The Economic Crisis In Venezuela: Financial Instability And Hyperinflation Drive A Shift To Electronic Payments And Crypto

The Economic Crisis In Venezuela: Financial Instability And Hyperinflation Drive A Shift To Electronic Payments
The Economic Crisis In Venezuela: Financial Instability And Hyperinflation Drive A Shift To Electronic Payments

Venezuela is currently undergoing an economic crisis due to declining global oil prices, over-reliance on oil exports and the government’s restricted fiscal policy. Amid political and economic turmoil, non-cash payments in the country are growing rapidly, with payment cards leading the way, says GlobalData, the data and analytics company.

The company’s report, Payments Landscape in Venezuela: Opportunities and Risks to 2022, reveals that card payment transaction value recorded a staggering compound annual growth rate of 439.4% between 2014 and 2018.

Sowmya Kulkarni, Payments Analyst at GlobalData, comments: “Hyperinflation, depreciating local currency and the resulting cash shortage have made it inconvenient for Venezuelan consumers to conduct cash payments, as doing so requires carrying cash in bulk. Subsequently, consumers have been forced to migrate from cash-based transactions to card payments, thereby resulting in a significant rise in payment card usage in the country.”

In addition to payment cards, to promote electronic payments, the government introduced ‘Billetera Móvil’ mobile app in January 2018. The app enables individuals to pay for subsidized food products from local supply and production committees using their Homeland identification card.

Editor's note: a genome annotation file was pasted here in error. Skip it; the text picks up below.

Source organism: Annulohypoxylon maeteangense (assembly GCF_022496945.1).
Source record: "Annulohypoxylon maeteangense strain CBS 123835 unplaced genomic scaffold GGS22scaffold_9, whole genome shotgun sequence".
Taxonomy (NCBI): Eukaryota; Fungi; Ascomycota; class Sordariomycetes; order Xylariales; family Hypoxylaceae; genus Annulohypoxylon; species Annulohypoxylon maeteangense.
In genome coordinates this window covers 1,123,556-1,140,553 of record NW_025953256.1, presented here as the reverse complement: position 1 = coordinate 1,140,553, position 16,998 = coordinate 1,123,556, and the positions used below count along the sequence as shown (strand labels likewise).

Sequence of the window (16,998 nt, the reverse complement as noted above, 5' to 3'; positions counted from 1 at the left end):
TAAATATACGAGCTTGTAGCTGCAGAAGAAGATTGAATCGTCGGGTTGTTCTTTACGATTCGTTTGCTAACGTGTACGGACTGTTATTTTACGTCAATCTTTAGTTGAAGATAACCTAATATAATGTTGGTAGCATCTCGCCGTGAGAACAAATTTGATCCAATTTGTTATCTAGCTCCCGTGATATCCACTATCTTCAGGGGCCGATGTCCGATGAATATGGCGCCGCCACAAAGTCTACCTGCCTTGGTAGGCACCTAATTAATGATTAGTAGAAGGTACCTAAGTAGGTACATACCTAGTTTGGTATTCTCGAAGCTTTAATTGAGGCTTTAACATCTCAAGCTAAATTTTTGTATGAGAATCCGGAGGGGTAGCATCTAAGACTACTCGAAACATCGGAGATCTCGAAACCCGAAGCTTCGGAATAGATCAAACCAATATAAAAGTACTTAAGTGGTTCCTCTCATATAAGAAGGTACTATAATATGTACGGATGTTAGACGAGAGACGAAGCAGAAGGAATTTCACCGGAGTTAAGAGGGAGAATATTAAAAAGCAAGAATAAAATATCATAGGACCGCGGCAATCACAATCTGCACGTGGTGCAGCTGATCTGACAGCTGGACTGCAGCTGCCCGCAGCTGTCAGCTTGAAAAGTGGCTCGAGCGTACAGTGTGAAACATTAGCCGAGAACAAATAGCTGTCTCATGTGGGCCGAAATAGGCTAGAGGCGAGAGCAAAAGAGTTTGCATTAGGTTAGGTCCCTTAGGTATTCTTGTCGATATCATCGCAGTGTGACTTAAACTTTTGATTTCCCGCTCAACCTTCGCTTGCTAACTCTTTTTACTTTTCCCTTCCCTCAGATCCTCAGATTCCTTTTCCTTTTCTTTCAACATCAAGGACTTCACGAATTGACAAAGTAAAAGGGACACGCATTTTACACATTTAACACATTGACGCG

Kulkarni concludes: “The increasing Increasing number of bank account holders, rising adoption of cashless payments, improved payment acceptance infrastructure and hyperinflation are anticipated to further drive electronic payments over the next three years in Venezuela.”

Venezuela: Total card payments value (VEF trillion) Source: GlobalData

The Government’s turn to Crypto

Venezuela also introduced the country’s own digital currency, the petro, which is based on national petroleum reserves, in February 2018. Using the virtual currency, individuals can pay for fuel, air transport and tourism services. To promote the cryptocurrency, President Nicolás Maduro ordered the country’s largest bank, Banco de Venezuela, to accept transactions in petros in each of its near-790 agencies across the country.

In fact, Venezuelans have turned to cryptocurrency as a viable alternative to the devastating decline in the bolívar. Even before the most recent devaluation of the bolívar, Venezuelans began turning to bitcoin and other cryptocurrencies as a means of storing value.

Cryptocurrencies offer citizens a way of purchasing and storing value that isn’t controlled by a centralized party and Venezuela offers a real-world example where centralization goes awry. Due to capital limitations enforced in the country, it’s increasingly difficult for Venezuelans to get a hold of other fiat currencies like the USD. Cryptocurrencies, on the other hand, remain decentralized and operate agnostic of geographic location, political borders, and government control, meaning anyone and everyone can take advantage of them.

For Venezuelans, cryptocurrencies aren’t a novel concept about the future of the financial world, they’re increasingly becoming a part of daily life. Daily volume for bitcoin in Venezuela is now greater than $1 million per day and consumers are embracing other altcoins like Dash for daily transactions.